You don't have to be on the beach — although that helps — to host your own clambake. Executive chef Karsten Hartof The Castle Hill Inn in Newport, R.I., has been the master and commander of some 30 clambakes in the last two years. And he knows his stuff: His seafoody to-do was voted Rhode Island’s Best Clambake by Rhode Island Monthly. Here, he shows you how to partake in this beloved New England tradition at home.
Say you are at the beach and want to host a clambake. What do you need to do?
Before building your clambake pit, one needs a proper wire basket to place the food in, burlap, a few sailing tarps and lots of wood. The baskets can be custom made and purchased from anysizebasket.com. I suggest purchasing at least two. The rest of the equipment can be found at a local hardware store. Once you have purchased all your equipment, you simply need to dig a hole about 10 feet wide and 3 feet deep. Place enough wood in the hole to fill and light using newspaper and a match.
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What about those who don't have sand or aren't at the beach? Can you still do a clambake?
You can still create a clambake pit without sand. At Castle Hill Inn, our clambake is perched well above Grace Kelly beach, where we have no sand, only dirt and rocks. The advantage of building a pit in the earth rather than a beach is that you avoid having sand in your food, which is inevitable when preparing food on a beach. Many catering companies don’t even dig a hole to prepare a clambake, they simply light a fire and use the coals to cook the lobsters.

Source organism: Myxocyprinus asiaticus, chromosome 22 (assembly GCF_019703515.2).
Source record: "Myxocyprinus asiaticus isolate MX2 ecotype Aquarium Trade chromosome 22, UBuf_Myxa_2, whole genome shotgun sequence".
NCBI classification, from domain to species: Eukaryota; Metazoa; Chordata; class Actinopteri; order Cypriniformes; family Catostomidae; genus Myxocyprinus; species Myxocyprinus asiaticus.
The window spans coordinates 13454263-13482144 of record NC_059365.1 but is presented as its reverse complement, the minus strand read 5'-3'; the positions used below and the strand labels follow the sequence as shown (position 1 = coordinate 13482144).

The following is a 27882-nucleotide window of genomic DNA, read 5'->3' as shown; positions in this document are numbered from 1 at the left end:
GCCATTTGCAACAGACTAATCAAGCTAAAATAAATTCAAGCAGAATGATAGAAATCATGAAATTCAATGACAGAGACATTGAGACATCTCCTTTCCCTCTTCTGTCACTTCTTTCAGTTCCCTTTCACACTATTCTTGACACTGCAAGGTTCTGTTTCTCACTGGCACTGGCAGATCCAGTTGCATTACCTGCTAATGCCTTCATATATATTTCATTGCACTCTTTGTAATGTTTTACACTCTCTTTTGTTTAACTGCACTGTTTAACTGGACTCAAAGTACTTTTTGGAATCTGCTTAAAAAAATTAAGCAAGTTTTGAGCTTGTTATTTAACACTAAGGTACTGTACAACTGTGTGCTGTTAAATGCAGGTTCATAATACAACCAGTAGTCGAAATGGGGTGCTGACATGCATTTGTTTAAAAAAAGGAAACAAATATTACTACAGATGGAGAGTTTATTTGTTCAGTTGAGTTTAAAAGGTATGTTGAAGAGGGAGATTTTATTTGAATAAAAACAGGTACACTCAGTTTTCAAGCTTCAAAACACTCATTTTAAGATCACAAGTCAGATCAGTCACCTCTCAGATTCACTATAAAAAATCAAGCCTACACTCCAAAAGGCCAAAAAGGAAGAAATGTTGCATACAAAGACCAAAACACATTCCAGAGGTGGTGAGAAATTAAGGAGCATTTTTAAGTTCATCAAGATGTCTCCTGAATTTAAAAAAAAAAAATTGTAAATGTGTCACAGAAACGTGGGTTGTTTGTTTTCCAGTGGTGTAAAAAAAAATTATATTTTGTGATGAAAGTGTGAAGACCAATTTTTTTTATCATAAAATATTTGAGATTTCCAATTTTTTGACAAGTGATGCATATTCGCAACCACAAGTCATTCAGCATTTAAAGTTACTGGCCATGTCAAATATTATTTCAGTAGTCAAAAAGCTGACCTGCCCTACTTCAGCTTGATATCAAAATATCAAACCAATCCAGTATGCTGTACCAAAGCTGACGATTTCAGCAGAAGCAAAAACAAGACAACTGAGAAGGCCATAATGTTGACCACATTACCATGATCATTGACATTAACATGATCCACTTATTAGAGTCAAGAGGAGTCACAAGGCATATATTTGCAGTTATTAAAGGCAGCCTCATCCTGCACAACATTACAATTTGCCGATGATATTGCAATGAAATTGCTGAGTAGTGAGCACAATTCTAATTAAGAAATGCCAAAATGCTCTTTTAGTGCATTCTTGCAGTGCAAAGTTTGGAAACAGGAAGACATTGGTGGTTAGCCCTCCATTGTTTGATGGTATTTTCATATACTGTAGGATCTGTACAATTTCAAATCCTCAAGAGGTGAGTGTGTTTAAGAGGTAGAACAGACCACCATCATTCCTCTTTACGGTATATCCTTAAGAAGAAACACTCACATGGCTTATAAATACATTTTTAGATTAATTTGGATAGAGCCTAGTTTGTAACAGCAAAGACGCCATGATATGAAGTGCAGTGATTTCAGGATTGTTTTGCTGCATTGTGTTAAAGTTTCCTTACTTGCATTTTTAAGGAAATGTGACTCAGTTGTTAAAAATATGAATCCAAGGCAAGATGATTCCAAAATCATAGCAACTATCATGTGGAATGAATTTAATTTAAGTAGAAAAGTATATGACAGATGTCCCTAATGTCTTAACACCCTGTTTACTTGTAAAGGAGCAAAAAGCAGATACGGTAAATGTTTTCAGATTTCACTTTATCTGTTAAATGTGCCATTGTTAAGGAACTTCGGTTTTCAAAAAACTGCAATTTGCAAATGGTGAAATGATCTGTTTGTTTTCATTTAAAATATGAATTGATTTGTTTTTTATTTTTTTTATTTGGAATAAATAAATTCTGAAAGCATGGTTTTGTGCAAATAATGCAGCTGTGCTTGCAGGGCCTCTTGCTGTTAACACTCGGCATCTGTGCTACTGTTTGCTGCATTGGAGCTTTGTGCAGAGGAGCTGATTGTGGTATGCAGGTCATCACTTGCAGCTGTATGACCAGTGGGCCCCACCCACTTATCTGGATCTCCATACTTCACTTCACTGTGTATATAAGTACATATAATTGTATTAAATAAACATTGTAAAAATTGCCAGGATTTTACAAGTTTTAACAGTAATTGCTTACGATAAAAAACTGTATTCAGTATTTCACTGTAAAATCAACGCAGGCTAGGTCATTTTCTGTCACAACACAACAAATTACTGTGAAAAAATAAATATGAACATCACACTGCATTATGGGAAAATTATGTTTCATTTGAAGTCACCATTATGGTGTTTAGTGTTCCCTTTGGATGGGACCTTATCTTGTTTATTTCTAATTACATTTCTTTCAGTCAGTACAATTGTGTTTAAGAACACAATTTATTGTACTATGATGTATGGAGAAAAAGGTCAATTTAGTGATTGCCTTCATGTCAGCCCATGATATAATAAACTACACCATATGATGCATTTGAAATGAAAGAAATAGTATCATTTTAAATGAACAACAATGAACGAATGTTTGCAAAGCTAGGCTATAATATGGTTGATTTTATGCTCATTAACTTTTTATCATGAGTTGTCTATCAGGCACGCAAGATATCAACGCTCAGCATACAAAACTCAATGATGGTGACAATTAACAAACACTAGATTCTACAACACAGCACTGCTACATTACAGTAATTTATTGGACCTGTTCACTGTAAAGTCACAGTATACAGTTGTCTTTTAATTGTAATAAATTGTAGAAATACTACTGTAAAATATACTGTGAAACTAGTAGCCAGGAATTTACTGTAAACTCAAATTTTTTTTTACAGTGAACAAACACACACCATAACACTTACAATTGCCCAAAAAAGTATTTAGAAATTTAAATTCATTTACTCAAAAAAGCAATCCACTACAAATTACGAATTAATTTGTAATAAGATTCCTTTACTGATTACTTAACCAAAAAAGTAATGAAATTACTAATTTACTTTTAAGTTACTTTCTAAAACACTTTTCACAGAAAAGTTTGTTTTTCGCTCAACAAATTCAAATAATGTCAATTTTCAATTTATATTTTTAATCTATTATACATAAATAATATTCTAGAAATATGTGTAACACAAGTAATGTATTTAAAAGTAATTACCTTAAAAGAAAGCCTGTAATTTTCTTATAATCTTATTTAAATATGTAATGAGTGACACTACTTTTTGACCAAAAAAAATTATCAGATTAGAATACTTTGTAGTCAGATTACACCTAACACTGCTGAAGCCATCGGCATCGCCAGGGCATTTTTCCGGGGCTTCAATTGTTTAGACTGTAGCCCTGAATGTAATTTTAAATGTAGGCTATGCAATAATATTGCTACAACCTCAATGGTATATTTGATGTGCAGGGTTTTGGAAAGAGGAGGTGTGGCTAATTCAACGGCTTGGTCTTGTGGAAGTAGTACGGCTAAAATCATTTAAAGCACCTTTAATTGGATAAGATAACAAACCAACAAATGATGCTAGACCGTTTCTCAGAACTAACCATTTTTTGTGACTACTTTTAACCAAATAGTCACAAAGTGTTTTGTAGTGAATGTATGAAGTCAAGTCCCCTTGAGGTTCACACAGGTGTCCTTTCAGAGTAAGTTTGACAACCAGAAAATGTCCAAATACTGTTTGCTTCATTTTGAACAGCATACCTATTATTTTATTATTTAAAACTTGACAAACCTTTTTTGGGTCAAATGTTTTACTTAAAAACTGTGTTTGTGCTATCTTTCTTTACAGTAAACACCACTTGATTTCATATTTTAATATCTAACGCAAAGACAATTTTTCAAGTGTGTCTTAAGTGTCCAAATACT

It's not just clams in your clambake. What else can you toss in there?
We add homemade chorizo, potatoes, corn and lobsters, but you could bury just about anything. This past year we buried a whole pig in the clambake pit and smoked it for four hours before unveiling. It was delicious.
Are clambakes easy to pull off?
There are many variables at play in order to have a successful clambake. We have executed at least 30 clambakes over the last two years and they are never easy to prepare.
Can Rhode Island claim the clambake?
Clambakes are traditional to New England. There are two native Rhode Island tribes, the Narragansett and Wampanoag, who were known for their clambake celebrations. Some historians even state that the clambake may have been one of the first Thanksgiving celebrations.
Castle Hill Clambake
Courtesy of executive chef Karsten Hart
One of my first culinary experiences in New England was at a traditional clambake. Not knowing quite what to expect, I watched attentively. When the tarp was removed, smoke and steam rose from the ground, revealing our culinary treasures. The smell was incredible! The first taste of lobster was sweet, salty and smoky; the best lobster I ever tasted. It was my hope to recreate this dish at home for my wife Deja. Below is our version of a traditional New England clambake. The smoked seaweed adds a salty-smoky flavor to the broth similar to a traditional clam bake. Enjoy!
Preparation time: 1 hour
Cooking time: 20 minutes
2 tbsp. butter
3 shallots, diced
2 cloves garlic, minced
20 littleneck clams, washed
1 tsp. red chili flakes
4 links chorizo (Portuguese sausage), cut into 1-inch pieces
4 ears corn, cut into 2-inch pieces
2 lb. fingerling potatoes, blanched for five minutes in boiling water
3 cups rock seaweed, lightly grilled
2 cups vinho verde (Portuguese white wine)
3 lobsters (1.5 pounds each) steamed for 5 minutes in gently boiling water
3 cups fresh clam juice
2 tbsp. parsley, chopped
1 tbsp. butter
Freshly ground black pepper
2 whole baguettes
Add butter to a large braising pot or Dutch oven over medium heat. Add shallots and garlic. Simmer for 3 minutes or until vegetables are tender. Add littlenecks, chili flakes, chorizo, corn, fingerling potatoes, seaweed, vihno verde and lobsters. Cook for an additional 2 minutes. Add clam juice, cover with a lid and cook over medium heat for 4 minutes. After 4 minutes, add chopped parsley, butter and black pepper. Simmer for 1 minute. Serve in warm bowls with lots of sliced baguette to soak up all the juices!